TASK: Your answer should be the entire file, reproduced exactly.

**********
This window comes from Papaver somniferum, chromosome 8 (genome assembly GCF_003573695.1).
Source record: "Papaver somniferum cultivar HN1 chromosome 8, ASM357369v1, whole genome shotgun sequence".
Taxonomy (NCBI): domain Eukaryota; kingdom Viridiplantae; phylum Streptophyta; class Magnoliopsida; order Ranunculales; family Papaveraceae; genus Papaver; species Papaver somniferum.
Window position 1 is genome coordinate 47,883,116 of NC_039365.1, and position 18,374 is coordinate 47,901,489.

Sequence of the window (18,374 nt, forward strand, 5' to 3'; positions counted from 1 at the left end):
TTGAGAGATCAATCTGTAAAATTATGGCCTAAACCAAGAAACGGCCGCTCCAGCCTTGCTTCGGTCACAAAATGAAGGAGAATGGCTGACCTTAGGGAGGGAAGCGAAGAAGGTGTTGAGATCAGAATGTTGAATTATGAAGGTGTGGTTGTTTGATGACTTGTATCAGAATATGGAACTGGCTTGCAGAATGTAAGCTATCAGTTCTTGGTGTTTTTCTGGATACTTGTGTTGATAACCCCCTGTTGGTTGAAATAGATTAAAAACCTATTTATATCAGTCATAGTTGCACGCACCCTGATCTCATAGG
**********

This window comes from Papaver somniferum, chromosome 8 (genome assembly GCF_003573695.1).
Source record: "Papaver somniferum cultivar HN1 chromosome 8, ASM357369v1, whole genome shotgun sequence".
Taxonomy (NCBI): domain Eukaryota; kingdom Viridiplantae; phylum Streptophyta; class Magnoliopsida; order Ranunculales; family Papaveraceae; genus Papaver; species Papaver somniferum.
Window position 1 is genome coordinate 47,883,116 of NC_039365.1, and position 18,374 is coordinate 47,901,489.

Sequence of the window (18,374 nt, forward strand, 5' to 3'; positions counted from 1 at the left end):
TTGAGAGATCAATCTGTAAAATTATGGCCTAAACCAAGAAACGGCCGCTCCAGCCTTGCTTCGGTCACAAAATGAAGGAGAATGGCTGACCTTAGGGAGGGAAGCGAAGAAGGTGTTGAGATCAGAATGTTGAATTATGAAGGTGTGGTTGTTTGATGACTTGTATCAGAATATGGAACTGGCTTGCAGAATGTAAGCTATCAGTTCTTGGTGTTTTTCTGGATACTTGTGTTGATAACCCCCTGTTGGTTGAAATAGATTAAAAACCTATTTATATCAGTCATAGTTGCACGCACCCTGATCTCATAGG